Thursday, May 5, 2016


Saffron, Threads, Orange, Spice, Cook  Have you ever wondered about an ingredient you've seen in certain recipes?   Have you seen the term saffron and wondered?  When you find it in the store, you see a few yellowish/reddish stands for an absurd amount of money?  Several years ago, I finally researched why this particular spice is so expensive.

Well to start with, saffron are the stamens of a finicky crocus who is particular about its climate and whose crop is unpredictable.  It turns out this crocus only blooms for one week a year and produces only 3 stamen that must be handpicked and carefully dried.  Imagine only 3 thin stamen a year! 

It takes about 150 stamens to make a single gram of saffron.  Just as a reference there are about 28 grams in an ounce so it takes 150 stamen to make 1/28th of an ounce which is very, very, little.  This is why the real stuff is so expensive.  A pound of saffron goes for between $2000 and $10,000.  If you see a 2 ounce bag for $5.00, its going to be fake so leave it alone.

When you shop for saffron, look for Iranian or Spanish saffron.  Iranian saffron is considered the best because of the dark red color and its unique smell but it is not easy to get due to embargoes, local bans, and its cultivation.  So a good choice would be Spanish saffron which is more available and strictly regulated to the point that it is divided into grades.  If it has the designation Superior, Rio, La Mancha, or coupe, then you are looking at the best saffron produced in Spain but coupe is considered the best of the best.

Do not buy ground saffron because it is usually cut with turmeric, paprika or other things.  The unique saffron flavor dissipates quickly.  If you are dealing with a merchant you've never used before, see if you can get a sample of the saffron to test.  If you drop the strands into a small bowl of warm water and the water turns yellow and the threads retain their shape, it is the real thing.  If it turns murky or the threads fray, its had something added to it.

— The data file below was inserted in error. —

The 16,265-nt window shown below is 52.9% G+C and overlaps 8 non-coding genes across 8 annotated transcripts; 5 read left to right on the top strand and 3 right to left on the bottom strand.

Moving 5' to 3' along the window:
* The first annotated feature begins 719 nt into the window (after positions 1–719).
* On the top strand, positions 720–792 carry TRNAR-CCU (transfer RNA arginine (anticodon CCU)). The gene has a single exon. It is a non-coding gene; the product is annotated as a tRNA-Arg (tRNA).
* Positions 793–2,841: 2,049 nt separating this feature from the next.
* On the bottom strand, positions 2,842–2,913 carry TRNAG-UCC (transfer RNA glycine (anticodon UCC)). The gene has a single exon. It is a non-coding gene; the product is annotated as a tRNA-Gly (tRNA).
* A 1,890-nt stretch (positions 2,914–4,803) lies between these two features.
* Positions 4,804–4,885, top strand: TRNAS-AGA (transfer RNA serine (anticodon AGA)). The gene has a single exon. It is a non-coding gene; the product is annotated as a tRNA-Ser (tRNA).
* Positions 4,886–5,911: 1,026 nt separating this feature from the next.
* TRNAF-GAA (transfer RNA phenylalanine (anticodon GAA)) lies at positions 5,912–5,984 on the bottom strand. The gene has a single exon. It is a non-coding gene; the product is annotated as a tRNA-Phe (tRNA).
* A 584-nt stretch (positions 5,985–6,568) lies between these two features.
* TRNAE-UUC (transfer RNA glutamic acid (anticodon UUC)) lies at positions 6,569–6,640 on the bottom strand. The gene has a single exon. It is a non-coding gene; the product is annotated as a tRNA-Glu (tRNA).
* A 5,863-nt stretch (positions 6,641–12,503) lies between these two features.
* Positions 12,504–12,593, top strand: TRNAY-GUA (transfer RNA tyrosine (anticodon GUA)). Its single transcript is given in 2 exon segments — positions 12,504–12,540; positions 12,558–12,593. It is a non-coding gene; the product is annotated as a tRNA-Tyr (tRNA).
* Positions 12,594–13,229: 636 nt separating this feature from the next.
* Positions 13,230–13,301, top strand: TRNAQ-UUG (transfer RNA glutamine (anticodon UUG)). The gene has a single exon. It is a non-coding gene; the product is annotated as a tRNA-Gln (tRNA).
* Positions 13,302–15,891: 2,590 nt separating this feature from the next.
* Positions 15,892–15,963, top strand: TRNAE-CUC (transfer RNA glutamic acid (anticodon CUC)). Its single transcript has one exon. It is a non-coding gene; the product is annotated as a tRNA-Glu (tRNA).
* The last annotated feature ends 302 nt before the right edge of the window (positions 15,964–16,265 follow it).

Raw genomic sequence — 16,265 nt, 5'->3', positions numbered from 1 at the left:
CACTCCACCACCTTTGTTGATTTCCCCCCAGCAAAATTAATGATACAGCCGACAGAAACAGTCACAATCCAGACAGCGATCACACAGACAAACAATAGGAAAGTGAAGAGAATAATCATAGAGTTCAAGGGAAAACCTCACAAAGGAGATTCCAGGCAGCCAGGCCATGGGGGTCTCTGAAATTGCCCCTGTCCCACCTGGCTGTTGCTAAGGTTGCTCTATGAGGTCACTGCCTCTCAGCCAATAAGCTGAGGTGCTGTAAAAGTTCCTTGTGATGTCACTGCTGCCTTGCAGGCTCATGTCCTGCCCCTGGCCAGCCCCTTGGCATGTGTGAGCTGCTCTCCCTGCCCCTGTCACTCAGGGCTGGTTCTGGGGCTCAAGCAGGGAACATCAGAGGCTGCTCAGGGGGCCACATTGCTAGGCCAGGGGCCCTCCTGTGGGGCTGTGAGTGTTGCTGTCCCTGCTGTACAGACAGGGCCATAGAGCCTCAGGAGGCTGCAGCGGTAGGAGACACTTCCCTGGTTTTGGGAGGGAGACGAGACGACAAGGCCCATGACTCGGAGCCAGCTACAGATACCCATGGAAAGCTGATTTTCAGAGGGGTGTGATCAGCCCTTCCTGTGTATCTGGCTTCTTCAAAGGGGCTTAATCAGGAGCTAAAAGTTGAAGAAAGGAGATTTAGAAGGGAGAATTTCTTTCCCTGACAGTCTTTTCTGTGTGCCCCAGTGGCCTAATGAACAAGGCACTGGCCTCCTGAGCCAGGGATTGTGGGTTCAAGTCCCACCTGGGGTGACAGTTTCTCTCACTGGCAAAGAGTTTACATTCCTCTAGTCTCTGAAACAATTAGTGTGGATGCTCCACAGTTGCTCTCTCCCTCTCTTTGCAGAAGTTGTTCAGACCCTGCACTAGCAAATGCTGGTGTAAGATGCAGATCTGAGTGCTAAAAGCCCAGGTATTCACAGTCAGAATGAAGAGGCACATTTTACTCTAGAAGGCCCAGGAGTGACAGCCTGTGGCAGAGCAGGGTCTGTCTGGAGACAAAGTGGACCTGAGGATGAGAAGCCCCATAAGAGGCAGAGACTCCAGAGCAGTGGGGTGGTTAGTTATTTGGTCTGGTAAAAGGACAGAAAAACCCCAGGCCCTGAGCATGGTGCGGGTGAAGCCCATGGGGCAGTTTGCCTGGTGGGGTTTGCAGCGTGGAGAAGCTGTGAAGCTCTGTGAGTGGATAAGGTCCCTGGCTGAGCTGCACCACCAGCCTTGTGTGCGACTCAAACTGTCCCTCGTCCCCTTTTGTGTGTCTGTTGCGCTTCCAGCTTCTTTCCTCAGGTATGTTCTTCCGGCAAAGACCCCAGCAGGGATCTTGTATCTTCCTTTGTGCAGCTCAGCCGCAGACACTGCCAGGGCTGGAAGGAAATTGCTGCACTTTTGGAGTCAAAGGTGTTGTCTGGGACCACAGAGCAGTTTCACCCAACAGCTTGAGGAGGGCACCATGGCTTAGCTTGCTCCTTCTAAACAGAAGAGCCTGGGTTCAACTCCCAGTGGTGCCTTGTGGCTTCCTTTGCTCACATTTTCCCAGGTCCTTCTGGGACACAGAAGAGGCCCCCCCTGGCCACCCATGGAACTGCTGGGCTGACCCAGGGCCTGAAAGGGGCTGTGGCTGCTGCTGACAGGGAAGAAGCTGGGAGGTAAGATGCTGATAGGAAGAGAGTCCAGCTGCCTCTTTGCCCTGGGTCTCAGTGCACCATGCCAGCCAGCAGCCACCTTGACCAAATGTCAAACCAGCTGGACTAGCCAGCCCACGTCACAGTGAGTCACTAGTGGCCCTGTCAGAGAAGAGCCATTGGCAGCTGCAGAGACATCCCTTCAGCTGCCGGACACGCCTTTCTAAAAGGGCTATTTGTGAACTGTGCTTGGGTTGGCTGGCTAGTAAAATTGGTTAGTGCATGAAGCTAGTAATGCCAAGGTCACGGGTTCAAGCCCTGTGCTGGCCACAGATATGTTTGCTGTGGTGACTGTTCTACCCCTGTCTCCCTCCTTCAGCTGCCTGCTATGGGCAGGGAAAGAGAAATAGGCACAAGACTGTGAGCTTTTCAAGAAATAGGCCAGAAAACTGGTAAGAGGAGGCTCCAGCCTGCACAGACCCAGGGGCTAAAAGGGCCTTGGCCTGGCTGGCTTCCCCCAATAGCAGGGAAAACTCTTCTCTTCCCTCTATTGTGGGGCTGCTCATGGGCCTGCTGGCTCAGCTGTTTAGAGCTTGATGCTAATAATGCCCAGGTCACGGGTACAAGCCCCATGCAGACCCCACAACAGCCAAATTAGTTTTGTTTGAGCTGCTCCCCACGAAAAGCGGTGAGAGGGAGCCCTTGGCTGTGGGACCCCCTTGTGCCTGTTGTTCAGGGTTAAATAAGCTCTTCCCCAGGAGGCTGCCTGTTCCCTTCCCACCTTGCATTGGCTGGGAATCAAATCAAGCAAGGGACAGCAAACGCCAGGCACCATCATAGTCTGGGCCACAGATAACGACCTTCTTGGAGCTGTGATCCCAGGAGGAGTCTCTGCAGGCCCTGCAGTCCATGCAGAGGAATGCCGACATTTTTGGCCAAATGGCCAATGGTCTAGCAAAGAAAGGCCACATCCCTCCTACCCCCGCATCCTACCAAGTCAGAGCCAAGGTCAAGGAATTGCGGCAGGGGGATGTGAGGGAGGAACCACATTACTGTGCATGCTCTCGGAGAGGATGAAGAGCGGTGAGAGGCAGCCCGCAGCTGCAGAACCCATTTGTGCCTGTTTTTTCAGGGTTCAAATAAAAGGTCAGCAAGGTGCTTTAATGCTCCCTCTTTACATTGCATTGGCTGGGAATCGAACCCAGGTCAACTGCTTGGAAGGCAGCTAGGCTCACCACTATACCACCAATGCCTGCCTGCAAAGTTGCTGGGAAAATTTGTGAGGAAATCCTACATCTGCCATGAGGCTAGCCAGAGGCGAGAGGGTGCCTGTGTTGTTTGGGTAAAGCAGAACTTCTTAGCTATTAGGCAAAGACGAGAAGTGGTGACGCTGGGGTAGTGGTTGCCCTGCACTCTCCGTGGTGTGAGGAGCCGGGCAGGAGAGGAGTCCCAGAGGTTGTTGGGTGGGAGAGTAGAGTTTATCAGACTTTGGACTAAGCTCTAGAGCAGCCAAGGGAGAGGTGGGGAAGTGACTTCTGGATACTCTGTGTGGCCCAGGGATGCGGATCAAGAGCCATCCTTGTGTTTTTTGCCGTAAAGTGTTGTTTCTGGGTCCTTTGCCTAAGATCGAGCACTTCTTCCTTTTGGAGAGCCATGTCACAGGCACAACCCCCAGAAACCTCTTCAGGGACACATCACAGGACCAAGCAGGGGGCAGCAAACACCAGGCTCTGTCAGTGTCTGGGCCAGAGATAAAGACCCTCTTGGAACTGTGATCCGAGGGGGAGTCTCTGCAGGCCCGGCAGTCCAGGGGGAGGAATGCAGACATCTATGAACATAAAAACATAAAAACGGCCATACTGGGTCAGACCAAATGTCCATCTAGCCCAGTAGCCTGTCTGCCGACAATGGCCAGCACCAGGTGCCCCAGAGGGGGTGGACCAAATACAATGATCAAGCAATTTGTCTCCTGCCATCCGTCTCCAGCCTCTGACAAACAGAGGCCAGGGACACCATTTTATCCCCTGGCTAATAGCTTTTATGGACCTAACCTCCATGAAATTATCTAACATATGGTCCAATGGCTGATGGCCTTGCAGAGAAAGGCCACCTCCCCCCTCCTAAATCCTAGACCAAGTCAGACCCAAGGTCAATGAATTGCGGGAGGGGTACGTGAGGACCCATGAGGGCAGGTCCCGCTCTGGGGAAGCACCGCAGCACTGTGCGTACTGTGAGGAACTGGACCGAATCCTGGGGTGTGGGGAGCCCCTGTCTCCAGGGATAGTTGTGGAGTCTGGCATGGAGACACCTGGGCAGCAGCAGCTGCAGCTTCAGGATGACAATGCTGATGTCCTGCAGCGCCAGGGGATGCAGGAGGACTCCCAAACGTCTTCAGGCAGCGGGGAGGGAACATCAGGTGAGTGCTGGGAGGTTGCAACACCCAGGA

When you buy it, make sure it is sold in an airtight container rather than a plastic bag because you want the saffron to retain its flavor when you cook with it. When cooking with it, use a small amout in dishes that take a while to cook so the flavor develops properly.  Its traditionally used in Paella, certain rice dishes, bouillabaisse, and other specialties.

Hope you learned something from this because I did.  Enjoy.


  1. I have never thought of using this - some great tips here - especially about not buying it ground. Thank you.

  2. Found you on the Pit Stop link up by the way.

  3. Thank you for stopping by to check my blog out. I learned a lot about this spice myself. I didn't even know why it was so expensive until I read about it.

  4. wow I have never thought about not buying saffron from the ground and thanks for the test tip and for sharing at the Bloggers Pit Stop!

    Julie Syl - Pit Stop Crew!

    1. Thank you for stopping by. I appreciate your comment. Have a nice day.